Mock trial club competes at regionals

Dailey Jogan '24 , Page Editor

SUPER SNAPSHOT Mock trial team number one poses for a group picture at their competition. This team placed second in Wayne County at the Michigan Center for Civic Education, putting them in contention for state qualifying. (Craig Wininger)

Court is in session for the Grosse Pointe South Mock Trial team. Having spent months preparing their roles, the team took to the stand on Feb. 18 at their regional competition.

With so many clubs offered at South, the Mock Trial team only has 13 members, many of which have stuck with it since freshman year. Team captain many years in the running, Tadhg Sahutske ’23, wrapped up her final year competing as a lawyer for her team.

“I’ve always been interested in law-related stuff,” Sahutske said. “I really love legal dramas, but I really got into Mock Trial because I broke my foot freshman year and I couldn’t row anymore. I had to find something to occupy me in the winter.”

Gaining experience and expertise in and out of the courtroom, Sahutske has prepared case after case with her team with hopes of going to the state competition.

“Judges always say afterward that we have better legal knowledge than a lot of real lawyers,” Sahutske said. “Public speaking for me has been a huge thing. I was a nervous wreck before the Mock Trial.”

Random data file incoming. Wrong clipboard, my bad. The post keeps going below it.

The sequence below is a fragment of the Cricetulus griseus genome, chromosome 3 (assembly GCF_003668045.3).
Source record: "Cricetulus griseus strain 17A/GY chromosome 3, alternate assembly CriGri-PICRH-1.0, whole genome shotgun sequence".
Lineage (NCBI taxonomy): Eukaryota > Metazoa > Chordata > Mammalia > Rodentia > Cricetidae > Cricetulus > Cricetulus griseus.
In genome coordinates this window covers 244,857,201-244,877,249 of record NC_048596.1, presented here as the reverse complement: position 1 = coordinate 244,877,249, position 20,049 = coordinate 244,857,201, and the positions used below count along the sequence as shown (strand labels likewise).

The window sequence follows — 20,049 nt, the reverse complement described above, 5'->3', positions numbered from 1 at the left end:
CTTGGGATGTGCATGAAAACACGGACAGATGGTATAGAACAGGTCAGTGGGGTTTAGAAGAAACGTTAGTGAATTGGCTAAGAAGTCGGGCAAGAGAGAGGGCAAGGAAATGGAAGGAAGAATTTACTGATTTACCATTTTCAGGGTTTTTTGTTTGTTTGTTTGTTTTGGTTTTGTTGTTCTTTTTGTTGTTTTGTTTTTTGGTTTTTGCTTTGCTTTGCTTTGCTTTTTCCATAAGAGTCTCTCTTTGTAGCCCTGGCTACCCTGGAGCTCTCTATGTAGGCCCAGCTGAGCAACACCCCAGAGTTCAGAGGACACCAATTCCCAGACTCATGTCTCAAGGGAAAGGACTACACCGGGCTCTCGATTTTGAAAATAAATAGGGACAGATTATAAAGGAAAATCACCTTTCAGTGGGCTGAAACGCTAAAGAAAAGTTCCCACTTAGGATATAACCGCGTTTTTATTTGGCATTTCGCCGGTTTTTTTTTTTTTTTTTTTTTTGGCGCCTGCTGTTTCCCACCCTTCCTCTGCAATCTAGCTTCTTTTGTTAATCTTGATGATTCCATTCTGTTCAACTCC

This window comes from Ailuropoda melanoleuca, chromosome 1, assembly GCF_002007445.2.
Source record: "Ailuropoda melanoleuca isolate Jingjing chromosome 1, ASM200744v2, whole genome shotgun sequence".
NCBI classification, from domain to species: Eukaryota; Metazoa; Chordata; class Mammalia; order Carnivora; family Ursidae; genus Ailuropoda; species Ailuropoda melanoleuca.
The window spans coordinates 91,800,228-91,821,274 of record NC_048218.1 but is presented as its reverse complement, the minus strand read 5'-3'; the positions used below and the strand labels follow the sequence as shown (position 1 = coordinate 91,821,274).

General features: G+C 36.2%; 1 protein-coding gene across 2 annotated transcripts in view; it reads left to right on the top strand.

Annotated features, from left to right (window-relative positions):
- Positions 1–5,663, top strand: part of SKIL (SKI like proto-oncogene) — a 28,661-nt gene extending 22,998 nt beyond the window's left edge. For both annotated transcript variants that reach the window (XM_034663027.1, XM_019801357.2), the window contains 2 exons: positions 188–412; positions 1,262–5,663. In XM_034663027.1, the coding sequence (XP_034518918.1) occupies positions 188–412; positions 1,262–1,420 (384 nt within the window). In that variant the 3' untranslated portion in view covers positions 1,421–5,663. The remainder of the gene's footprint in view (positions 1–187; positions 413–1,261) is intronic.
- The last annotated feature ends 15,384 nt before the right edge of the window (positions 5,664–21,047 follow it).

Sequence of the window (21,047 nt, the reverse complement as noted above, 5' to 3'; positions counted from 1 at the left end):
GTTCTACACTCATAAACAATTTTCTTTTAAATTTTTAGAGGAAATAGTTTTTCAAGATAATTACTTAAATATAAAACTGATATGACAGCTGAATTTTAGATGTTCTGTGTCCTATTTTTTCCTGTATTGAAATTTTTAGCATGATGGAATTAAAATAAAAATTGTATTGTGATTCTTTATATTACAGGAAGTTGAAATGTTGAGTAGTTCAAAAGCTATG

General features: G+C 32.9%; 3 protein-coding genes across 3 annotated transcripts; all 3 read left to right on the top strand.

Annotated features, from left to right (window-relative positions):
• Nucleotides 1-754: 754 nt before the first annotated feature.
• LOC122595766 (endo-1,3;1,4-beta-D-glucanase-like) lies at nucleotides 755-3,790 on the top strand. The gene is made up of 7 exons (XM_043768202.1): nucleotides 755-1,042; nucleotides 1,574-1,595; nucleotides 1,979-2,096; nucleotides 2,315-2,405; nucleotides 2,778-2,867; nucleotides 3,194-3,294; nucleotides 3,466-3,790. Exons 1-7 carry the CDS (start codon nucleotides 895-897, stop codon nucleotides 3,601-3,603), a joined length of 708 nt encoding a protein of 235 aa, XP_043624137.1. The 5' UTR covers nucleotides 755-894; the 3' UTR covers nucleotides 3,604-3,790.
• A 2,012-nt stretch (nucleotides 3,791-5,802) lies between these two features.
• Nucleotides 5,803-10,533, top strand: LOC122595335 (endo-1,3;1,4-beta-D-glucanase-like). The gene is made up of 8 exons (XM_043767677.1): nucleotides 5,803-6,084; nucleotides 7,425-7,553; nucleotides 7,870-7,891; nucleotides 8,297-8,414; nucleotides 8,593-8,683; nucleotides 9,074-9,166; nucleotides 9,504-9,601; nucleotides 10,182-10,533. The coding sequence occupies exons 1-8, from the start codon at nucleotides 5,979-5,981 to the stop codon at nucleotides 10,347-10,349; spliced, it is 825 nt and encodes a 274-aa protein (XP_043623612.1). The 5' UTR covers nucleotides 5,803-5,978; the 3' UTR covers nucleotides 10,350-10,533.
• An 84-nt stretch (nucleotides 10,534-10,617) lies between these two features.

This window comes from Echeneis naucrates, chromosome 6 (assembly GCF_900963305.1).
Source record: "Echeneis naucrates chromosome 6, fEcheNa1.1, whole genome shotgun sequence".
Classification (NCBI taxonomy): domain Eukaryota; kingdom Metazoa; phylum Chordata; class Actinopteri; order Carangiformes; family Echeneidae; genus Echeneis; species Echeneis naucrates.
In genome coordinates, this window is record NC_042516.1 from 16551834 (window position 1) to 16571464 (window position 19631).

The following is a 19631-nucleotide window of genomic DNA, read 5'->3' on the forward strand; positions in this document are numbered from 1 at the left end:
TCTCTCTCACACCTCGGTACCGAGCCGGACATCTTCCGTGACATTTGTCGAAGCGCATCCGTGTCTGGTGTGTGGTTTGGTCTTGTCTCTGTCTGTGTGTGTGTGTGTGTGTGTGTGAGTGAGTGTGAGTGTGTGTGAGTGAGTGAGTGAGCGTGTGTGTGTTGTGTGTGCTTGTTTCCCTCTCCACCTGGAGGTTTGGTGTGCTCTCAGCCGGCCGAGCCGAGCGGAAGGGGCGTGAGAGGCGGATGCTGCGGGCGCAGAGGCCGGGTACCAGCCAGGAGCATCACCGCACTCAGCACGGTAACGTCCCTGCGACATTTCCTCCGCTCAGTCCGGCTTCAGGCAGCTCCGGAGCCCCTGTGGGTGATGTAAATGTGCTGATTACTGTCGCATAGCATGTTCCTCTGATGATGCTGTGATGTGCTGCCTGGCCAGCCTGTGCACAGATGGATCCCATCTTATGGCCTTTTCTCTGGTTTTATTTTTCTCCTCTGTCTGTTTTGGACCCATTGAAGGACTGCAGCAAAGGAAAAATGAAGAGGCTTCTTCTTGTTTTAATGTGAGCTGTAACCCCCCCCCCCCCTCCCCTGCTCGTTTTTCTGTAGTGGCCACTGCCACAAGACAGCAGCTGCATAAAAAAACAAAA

Even if participating in the club as a lawyer, attorney or witness is not what strikes interest, there are more opportunities in Mock Trial for students to participate.

“We want more people– we need more people,” Sahutske said. “As long as you let us know what you feel comfortable doing, we can get you somewhere that is good for you. There’s opportunities for courtroom artistry and courtroom journalism.”

With eyes set on becoming a lawyer, Jack Slawson ’24, has continued his place on the team, taking a more intense role in the 2022/2023 season.

“This was my second year on the team,” Slawson said. “I was a witness last year and an attorney this season.”

By taking the new role, Slawson was able to further his learning about the legal process. After months of preparation, the team was able to compete and put their practice to work.

“(The attorneys) are in charge of directly questioning the witnesses in order to set up a narrative for both prosecution and defense, as well as cross examining the opponent teams with witnesses and objecting to any statements that we feel are not legal,” Slawson said.

Competing with the South Mock Trial team has opened new doors to the proceedings of court for Slawson, who said the skills learned on the team extend beyond legal knowledge.

“I’ve gained the skills to think on my feet, as well as how to react to someone’s statements and proper etiquette in a courtroom,” Slawson said.

As this year’s season comes to an end the South team is looking for new members for next school year. If any student is interested, they should try it out at any meeting of the year or talk to anyone in the club.

“If you want to try it out but aren’t really sure, go to a meeting,” Sahutske said. “Show up at one (meeting) pretty much anytime in the year, and we can try to get you in at some role.